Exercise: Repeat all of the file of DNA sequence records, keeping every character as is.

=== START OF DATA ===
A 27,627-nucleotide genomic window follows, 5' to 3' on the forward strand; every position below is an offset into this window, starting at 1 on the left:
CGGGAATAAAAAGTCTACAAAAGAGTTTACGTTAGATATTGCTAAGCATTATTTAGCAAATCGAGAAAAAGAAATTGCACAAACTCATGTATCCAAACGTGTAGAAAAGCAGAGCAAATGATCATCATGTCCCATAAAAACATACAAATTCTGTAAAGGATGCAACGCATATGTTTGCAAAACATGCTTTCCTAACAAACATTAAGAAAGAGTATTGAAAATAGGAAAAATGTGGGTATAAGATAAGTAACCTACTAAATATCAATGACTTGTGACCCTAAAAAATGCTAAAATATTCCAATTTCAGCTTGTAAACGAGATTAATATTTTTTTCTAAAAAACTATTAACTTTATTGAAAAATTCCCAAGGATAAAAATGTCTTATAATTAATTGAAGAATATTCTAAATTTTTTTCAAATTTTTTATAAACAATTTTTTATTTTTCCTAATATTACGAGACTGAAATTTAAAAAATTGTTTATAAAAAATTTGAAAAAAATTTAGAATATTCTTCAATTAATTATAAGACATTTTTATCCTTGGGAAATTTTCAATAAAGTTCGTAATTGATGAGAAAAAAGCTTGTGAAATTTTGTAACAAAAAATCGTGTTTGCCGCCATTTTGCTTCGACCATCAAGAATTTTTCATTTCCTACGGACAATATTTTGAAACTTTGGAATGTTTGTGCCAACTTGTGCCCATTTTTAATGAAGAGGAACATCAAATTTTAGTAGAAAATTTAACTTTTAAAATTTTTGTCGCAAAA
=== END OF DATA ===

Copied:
A 27,627-nucleotide genomic window follows, 5' to 3' on the forward strand; every position below is an offset into this window, starting at 1 on the left:
CGGGAATAAAAAGTCTACAAAAGAGTTTACGTTAGATATTGCTAAGCATTATTTAGCAAATCGAGAAAAAGAAATTGCACAAACTCATGTATCCAAACGTGTAGAAAAGCAGAGCAAATGATCATCATGTCCCATAAAAACATACAAATTCTGTAAAGGATGCAACGCATATGTTTGCAAAACATGCTTTCCTAACAAACATTAAGAAAGAGTATTGAAAATAGGAAAAATGTGGGTATAAGATAAGTAACCTACTAAATATCAATGACTTGTGACCCTAAAAAATGCTAAAATATTCCAATTTCAGCTTGTAAACGAGATTAATATTTTTTTCTAAAAAACTATTAACTTTATTGAAAAATTCCCAAGGATAAAAATGTCTTATAATTAATTGAAGAATATTCTAAATTTTTTTCAAATTTTTTATAAACAATTTTTTATTTTTCCTAATATTACGAGACTGAAATTTAAAAAATTGTTTATAAAAAATTTGAAAAAAATTTAGAATATTCTTCAATTAATTATAAGACATTTTTATCCTTGGGAAATTTTCAATAAAGTTCGTAATTGATGAGAAAAAAGCTTGTGAAATTTTGTAACAAAAAATCGTGTTTGCCGCCATTTTGCTTCGACCATCAAGAATTTTTCATTTCCTACGGACAATATTTTGAAACTTTGGAATGTTTGTGCCAACTTGTGCCCATTTTTAATGAAGAGGAACATCAAATTTTAGTAGAAAATTTAACTTTTAAAATTTTTGTCGCAAAA